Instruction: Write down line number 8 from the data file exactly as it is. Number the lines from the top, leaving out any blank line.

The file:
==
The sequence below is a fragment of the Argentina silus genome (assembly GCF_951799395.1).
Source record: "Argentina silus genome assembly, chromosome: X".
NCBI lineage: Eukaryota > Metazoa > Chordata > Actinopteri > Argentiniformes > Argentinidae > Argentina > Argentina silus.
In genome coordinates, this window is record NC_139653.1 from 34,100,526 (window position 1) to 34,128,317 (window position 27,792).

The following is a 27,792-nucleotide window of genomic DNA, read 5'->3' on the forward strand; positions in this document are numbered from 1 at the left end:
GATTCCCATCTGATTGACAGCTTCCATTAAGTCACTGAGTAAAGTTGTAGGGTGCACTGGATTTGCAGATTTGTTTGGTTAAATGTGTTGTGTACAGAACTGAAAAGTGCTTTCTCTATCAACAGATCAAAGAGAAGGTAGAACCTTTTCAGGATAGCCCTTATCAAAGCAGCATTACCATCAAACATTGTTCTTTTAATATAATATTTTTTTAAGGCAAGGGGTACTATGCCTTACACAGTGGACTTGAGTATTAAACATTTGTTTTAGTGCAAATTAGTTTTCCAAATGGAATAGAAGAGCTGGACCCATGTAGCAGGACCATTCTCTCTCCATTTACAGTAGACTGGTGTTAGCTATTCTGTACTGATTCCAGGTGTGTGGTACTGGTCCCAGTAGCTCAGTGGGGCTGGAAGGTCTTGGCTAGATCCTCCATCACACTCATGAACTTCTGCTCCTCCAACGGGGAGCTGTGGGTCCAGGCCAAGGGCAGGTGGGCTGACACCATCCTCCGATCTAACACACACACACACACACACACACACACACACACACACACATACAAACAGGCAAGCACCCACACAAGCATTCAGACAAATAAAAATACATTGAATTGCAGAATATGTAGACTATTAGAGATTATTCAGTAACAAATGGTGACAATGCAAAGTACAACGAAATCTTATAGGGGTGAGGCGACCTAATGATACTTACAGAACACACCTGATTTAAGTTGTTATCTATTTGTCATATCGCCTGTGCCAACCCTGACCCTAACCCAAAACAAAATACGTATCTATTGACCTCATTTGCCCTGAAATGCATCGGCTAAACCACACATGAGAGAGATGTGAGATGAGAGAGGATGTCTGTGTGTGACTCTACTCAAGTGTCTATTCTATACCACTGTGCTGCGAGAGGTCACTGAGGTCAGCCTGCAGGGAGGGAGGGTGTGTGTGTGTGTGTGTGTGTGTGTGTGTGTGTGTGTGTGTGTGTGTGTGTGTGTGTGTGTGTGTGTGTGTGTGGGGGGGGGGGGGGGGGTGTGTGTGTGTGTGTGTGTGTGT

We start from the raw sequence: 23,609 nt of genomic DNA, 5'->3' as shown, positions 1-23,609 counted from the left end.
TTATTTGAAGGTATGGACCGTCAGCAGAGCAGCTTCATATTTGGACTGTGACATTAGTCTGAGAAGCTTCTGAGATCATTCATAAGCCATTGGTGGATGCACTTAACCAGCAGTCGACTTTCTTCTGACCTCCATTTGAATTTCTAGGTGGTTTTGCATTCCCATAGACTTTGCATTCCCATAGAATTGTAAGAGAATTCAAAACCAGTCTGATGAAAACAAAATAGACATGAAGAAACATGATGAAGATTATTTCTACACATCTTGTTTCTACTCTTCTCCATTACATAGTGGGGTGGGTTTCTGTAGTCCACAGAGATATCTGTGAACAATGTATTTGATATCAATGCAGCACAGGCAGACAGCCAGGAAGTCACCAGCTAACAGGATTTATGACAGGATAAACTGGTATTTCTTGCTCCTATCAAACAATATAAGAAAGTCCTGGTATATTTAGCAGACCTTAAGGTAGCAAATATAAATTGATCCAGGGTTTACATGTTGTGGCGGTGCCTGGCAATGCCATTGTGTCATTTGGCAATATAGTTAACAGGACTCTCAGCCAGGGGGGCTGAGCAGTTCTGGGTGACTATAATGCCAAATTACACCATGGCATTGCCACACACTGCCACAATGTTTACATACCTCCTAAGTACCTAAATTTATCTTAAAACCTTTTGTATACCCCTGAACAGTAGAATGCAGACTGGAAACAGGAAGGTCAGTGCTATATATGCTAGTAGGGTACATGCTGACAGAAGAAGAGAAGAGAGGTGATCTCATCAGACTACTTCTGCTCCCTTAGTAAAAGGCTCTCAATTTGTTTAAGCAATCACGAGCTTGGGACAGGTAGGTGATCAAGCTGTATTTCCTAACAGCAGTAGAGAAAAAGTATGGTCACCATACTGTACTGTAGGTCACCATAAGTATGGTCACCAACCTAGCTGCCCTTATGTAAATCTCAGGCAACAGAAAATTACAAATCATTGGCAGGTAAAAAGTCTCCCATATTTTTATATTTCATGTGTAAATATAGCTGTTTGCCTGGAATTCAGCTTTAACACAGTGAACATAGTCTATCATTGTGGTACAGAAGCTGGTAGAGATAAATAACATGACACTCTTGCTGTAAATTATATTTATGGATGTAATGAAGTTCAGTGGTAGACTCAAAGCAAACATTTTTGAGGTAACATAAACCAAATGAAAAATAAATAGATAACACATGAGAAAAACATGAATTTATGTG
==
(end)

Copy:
TTATTTGAAGGTATGGACCGTCAGCAGAGCAGCTTCATATTTGGACTGTGACATTAGTCTGAGAAGCTTCTGAGATCATTCATAAGCCATTGGTGGATGCACTTAACCAGCAGTCGACTTTCTTCTGACCTCCATTTGAATTTCTAGGTGGTTTTGCATTCCCATAGACTTTGCATTCCCATAGAATTGTAAGAGAATTCAAAACCAGTCTGATGAAAACAAAATAGACATGAAGAAACATGATGAAGATTATTTCTACACATCTTGTTTCTACTCTTCTCCATTACATAGTGGGGTGGGTTTCTGTAGTCCACAGAGATATCTGTGAACAATGTATTTGATATCAATGCAGCACAGGCAGACAGCCAGGAAGTCACCAGCTAACAGGATTTATGACAGGATAAACTGGTATTTCTTGCTCCTATCAAACAATATAAGAAAGTCCTGGTATATTTAGCAGACCTTAAGGTAGCAAATATAAATTGATCCAGGGTTTACATGTTGTGGCGGTGCCTGGCAATGCCATTGTGTCATTTGGCAATATAGTTAACAGGACTCTCAGCCAGGGGGGCTGAGCAGTTCTGGGTGACTATAATGCCAAATTACACCATGGCATTGCCACACACTGCCACAATGTTTACATACCTCCTAAGTACCTAAATTTATCTTAAAACCTTTTGTATACCCCTGAACAGTAGAATGCAGACTGGAAACAGGAAGGTCAGTGCTATATATGCTAGTAGGGTACATGCTGACAGAAGAAGAGAAGAGAGGTGATCTCATCAGACTACTTCTGCTCCCTTAGTAAAAGGCTCTCAATTTGTTTAAGCAATCACGAGCTTGGGACAGGTAGGTGATCAAGCTGTATTTCCTAACAGCAGTAGAGAAAAAGTATGGTCACCATACTGTACTGTAGGTCACCATAAGTATGGTCACCAACCTAGCTGCCCTTATGTAAATCTCAGGCAACAGAAAATTACAAATCATTGGCAGGTAAAAAGTCTCCCATATTTTTATATTTCATGTGTAAATATAGCTGTTTGCCTGGAATTCAGCTTTAACACAGTGAACATAGTCTATCATTGTGGTACAGAAGCTGGTAGAGATAAATAACATGACACTCTTGCTGTAAATTATATTTATGGATGTAATGAAGTTCAGTGGTAGACTCAAAGCAAACATTTTTGAGGTAACATAAACCAAATGAAAAATAAATAGATAACACATGAGAAAAACATGAATTTATGTG